Project Description

The UCSF 2010 iGEM team aims to combat one of the leading causes of death worldwide - cancer. Globally, cancer accounts for nearly 1 of every 8 deaths. The number is projected to rise continuously as 1,530,000 new cancer cases are expected to be diagnosed just this year alone. We attempt to fight cancer by enhancing the immune system’s functions using synthetic biology. Specifically, our goal is to turn natural immune cells into Synthetic Killers that can:

  • Detect cancer cells with Greater Precision
  • Initiate killing responsively through Enhanced Signaling
  • Destroy cancer cells effectively with Better Arsenal

Through our research, we hope to improve cancer therapies that involve the use of immune cells. Successfully engineered Synthetic Killers could be particularly useful for detecting tumors in early stages, which could bring new definition to the current use of immunotherapy. Introducing these Synthetic Killers in the early stages of cancer can prevent the disease from getting worse or even spreading elsewhere in the body.

First, let me tell you a little about the immune system natural response against cancer.

Introduction to Killer Immune Cells

In the mammalian immune system, many types of while blood cells with specific functions and responsibilities constantly work to defend the body against disease. There are two types of immune cells that are at the center of the fight against cancer: natural killer (NK) cells and cytotoxic T cells. NK cells are part of the innate immune response and survey the body for any unusual activity before signaling for additional help. If necessary, the activation of NK cells will then signal for a secondary response in which cytotoxic T cells are called to assist in the removal of the remaining unhealthy/cancerous cells. In this project, we will be referring to these cells as Killer Immune Cells. Both of these types of killer cells go through a similar process from detection to elimination of the cancer cell.

1 - Detection of Cancer Cells by Killer Immune Cells

Killer immune cells scan the body for unhealthy cells, such as cancer. They do this by recognizing and binding specific markers (antigens) on the surface of cells. To be able to differentiate between healthy and cancer cells, killer immune cells use a variety of receptors that bind to specific antigens present in the target cell’s surface. Once the receptors bind their respective antigens they send an activation or inhibitory signal to the inside of the cell. The balance between activating and inhibitory signals tells the killer immune cell if it is in the presence of a cancer or healthy cell, respectively. If the activation signal predominates the killer immune cell will get ready to eliminate the cancer cell. In case the inhibitory signal is stronger the killer cell knows that it is in the presence of a healthy cell and it will move on to the next target.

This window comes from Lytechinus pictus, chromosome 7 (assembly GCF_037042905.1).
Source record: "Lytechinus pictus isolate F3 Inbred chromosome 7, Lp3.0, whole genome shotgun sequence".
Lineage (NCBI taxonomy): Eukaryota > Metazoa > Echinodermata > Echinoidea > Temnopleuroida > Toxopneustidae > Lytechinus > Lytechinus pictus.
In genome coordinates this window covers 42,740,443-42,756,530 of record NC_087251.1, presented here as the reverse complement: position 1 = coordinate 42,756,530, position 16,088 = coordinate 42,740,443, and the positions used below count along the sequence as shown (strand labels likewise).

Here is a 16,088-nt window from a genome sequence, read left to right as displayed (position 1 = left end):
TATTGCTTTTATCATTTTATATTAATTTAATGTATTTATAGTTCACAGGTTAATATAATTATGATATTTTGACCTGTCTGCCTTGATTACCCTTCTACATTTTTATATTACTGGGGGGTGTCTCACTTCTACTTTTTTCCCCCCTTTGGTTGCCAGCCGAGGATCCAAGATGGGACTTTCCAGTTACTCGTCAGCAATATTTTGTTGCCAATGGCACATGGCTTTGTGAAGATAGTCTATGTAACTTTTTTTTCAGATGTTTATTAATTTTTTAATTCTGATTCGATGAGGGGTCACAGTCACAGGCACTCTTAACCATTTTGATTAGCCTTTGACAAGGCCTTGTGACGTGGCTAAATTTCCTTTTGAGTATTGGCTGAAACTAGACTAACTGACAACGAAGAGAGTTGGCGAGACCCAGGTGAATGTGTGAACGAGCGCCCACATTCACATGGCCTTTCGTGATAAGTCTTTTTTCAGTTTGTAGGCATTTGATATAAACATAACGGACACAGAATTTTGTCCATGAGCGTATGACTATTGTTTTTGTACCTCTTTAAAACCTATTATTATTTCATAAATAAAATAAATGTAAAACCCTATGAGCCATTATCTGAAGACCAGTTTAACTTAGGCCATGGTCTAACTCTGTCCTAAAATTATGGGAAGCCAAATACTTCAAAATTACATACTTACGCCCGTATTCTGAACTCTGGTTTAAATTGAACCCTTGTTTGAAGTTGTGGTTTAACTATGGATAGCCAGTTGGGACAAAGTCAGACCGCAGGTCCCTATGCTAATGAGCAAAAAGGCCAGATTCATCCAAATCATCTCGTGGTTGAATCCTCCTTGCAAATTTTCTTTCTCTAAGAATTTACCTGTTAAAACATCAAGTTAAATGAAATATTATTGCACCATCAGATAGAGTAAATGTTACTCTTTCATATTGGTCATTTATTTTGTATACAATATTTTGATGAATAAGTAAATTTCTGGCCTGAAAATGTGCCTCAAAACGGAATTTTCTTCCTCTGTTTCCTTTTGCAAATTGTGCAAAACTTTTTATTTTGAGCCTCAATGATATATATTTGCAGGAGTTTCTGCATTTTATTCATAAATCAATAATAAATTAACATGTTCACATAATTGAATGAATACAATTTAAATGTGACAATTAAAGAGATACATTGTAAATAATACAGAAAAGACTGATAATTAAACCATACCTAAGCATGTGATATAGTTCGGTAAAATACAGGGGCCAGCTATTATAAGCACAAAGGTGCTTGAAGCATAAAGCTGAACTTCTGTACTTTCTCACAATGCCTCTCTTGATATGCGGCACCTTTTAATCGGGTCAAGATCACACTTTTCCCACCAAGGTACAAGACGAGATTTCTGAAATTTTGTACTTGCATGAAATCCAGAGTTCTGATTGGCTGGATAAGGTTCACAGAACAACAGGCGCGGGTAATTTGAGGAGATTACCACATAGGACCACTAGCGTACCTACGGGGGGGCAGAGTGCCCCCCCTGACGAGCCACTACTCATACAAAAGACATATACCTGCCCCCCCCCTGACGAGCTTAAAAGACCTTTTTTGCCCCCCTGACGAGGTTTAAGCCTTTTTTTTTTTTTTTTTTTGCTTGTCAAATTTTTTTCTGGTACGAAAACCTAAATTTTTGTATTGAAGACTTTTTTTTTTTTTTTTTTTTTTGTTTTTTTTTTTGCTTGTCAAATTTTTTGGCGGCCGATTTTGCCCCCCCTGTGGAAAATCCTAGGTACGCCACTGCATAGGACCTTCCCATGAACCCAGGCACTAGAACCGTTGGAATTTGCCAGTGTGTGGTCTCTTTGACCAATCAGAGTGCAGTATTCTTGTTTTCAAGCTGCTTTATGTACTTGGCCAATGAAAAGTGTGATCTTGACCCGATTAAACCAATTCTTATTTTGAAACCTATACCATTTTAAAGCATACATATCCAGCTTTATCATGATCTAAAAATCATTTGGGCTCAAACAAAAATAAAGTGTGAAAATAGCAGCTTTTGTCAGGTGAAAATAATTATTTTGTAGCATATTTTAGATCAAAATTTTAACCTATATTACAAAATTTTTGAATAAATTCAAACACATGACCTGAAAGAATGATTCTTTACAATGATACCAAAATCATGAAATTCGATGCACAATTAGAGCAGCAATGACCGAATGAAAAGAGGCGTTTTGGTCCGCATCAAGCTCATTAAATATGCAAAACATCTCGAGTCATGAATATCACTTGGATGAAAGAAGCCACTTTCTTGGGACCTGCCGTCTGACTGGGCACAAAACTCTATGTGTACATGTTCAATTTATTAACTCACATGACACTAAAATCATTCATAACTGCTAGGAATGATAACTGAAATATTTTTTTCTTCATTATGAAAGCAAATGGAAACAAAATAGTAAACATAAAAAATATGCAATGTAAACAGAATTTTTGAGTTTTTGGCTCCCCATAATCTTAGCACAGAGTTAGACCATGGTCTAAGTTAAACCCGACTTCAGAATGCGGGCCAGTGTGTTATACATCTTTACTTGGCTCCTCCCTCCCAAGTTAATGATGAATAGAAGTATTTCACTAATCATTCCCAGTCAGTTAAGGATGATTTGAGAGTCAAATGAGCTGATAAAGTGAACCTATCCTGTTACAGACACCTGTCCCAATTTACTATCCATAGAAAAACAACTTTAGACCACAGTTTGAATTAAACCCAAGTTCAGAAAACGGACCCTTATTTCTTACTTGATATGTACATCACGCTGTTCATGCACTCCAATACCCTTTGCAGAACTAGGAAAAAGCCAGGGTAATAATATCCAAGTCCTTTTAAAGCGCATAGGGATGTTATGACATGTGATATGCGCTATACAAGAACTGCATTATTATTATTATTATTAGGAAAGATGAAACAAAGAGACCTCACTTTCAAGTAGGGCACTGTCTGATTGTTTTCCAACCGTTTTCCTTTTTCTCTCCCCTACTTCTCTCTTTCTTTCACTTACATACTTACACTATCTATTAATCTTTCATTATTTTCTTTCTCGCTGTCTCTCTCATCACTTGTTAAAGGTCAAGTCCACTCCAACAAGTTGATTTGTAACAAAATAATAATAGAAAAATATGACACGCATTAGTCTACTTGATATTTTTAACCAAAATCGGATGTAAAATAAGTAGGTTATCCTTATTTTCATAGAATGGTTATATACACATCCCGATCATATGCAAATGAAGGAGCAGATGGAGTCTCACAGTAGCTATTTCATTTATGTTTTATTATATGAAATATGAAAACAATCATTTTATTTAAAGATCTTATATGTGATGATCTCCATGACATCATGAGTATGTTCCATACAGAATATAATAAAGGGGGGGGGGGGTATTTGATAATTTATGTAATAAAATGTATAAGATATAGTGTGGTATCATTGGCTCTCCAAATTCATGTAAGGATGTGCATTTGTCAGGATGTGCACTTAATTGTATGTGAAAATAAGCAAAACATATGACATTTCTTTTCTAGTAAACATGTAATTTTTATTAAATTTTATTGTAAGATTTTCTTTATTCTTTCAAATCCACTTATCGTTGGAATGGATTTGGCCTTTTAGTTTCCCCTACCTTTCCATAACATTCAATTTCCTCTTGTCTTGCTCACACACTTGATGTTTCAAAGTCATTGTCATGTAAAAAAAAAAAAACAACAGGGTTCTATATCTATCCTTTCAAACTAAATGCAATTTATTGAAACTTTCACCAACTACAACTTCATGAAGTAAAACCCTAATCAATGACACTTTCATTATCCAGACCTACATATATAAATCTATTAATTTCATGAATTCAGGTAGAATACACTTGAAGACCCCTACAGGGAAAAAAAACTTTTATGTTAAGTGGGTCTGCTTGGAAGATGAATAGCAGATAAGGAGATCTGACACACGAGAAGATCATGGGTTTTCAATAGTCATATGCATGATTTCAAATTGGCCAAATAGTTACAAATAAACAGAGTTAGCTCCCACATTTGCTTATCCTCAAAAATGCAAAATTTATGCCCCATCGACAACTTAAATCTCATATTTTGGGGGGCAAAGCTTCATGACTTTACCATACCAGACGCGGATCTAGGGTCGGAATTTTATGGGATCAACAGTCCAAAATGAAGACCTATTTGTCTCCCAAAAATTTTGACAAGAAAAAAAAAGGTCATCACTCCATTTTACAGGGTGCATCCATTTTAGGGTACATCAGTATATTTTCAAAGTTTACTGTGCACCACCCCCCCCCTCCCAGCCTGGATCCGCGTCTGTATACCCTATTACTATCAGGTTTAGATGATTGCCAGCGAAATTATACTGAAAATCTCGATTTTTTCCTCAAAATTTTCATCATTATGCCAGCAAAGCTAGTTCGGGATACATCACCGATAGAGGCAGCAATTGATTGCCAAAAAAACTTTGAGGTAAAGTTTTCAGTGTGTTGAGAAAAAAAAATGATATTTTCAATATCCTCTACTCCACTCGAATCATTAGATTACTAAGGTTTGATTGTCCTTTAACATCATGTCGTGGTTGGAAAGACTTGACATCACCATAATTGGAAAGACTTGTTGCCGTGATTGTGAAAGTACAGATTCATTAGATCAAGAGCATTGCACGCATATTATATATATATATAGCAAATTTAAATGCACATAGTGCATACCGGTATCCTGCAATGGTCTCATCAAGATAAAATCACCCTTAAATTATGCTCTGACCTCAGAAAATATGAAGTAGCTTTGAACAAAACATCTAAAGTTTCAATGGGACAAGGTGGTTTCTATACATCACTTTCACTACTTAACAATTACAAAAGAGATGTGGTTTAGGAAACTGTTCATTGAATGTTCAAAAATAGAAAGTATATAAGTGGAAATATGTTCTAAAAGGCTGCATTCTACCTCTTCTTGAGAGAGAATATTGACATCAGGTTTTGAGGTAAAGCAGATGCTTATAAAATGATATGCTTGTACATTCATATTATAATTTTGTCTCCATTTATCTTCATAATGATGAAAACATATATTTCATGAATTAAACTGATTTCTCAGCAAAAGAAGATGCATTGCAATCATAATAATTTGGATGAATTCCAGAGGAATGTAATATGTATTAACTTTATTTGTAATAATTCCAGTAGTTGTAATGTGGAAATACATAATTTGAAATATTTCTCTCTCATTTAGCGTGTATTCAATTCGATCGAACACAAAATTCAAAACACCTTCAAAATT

When activating receptors in the killer cell bind cancer antigens they send the activating signal to the inside of the cell through an intracellular activation domain. This activation domain recruits and activates kinases, which in turn will activate other proteins and start a series of signaling cascade events that will lead to the formation of a tight junction between the killer cell and the cancer cell called an immune synapse. Conversely, when an inhibitory receptor binds a normal antigen it will activate its intracellular inhibition domain, which will recruit phosphatases. The phosphatases erase the work of kinases and a killing response will not occur, letting the killer cell move on to check the health of other cells (see Figure 1).

Figure 1: Killer cells have a variety of receptors at their cell-surface that bind cancer antigens or normal antigens. The receptors that bind cancer antigens get activated, recruiting and activating kinases, which in turn activate signal cascades that lead to the killing of the cancer cell by the killer immune cell (Diagram on the left). Receptors that bind normal antigens in the target cell will also get activated but instead they recruit and activate phosphatases, which will silence the action of kinases (Diagram on the right). In this case the killer cell spares the target cell and moves on to check the health of other cells.

2 - Immune Synapse Formation and Cytotoxic Granules Release

Once a killer cell is activated and an immune synapse is formed, the cytotoxic granules present in killer cells get released to act on the cancer cell (see Figure 2). These cytotoxic granules are rich in killing agents, such as granzymes, and once these agents penetrate the cancer cell membrane they will induce the cancer cell to apoptose (kill itself). The immune synapse, a tight embrace between the cancer and killer cell, limits the spread of the killer cell’s arsenal to neighboring, possibly healthy, cells.

Figure 2: After the killer cell receptor is activated by binding the cancer antigen (1) a series of signaling events lead to the formation of the immune synapse (2). By the time the killer cell is ready to kill the cytotoxic granules recruited to the synapse and released (3). Content from the cytotoxic granules, such as granzymes, acts on the cancer cell and leads the cancer cell to apoptose (4).

Project Aims: Our goals and motivations

To eliminate cancer more efficiently we thought we could use synthetic biology to engineer synthetic cancer killers that would have improved detection, activation and killing arsenal. For that we would have to modify different steps on the pathway from cancer detection to elimination. Our SYNTHETIC CANCER KILLERS would have:

To learn how we approach these different challenges continue reading on our sub-projects wiki pages.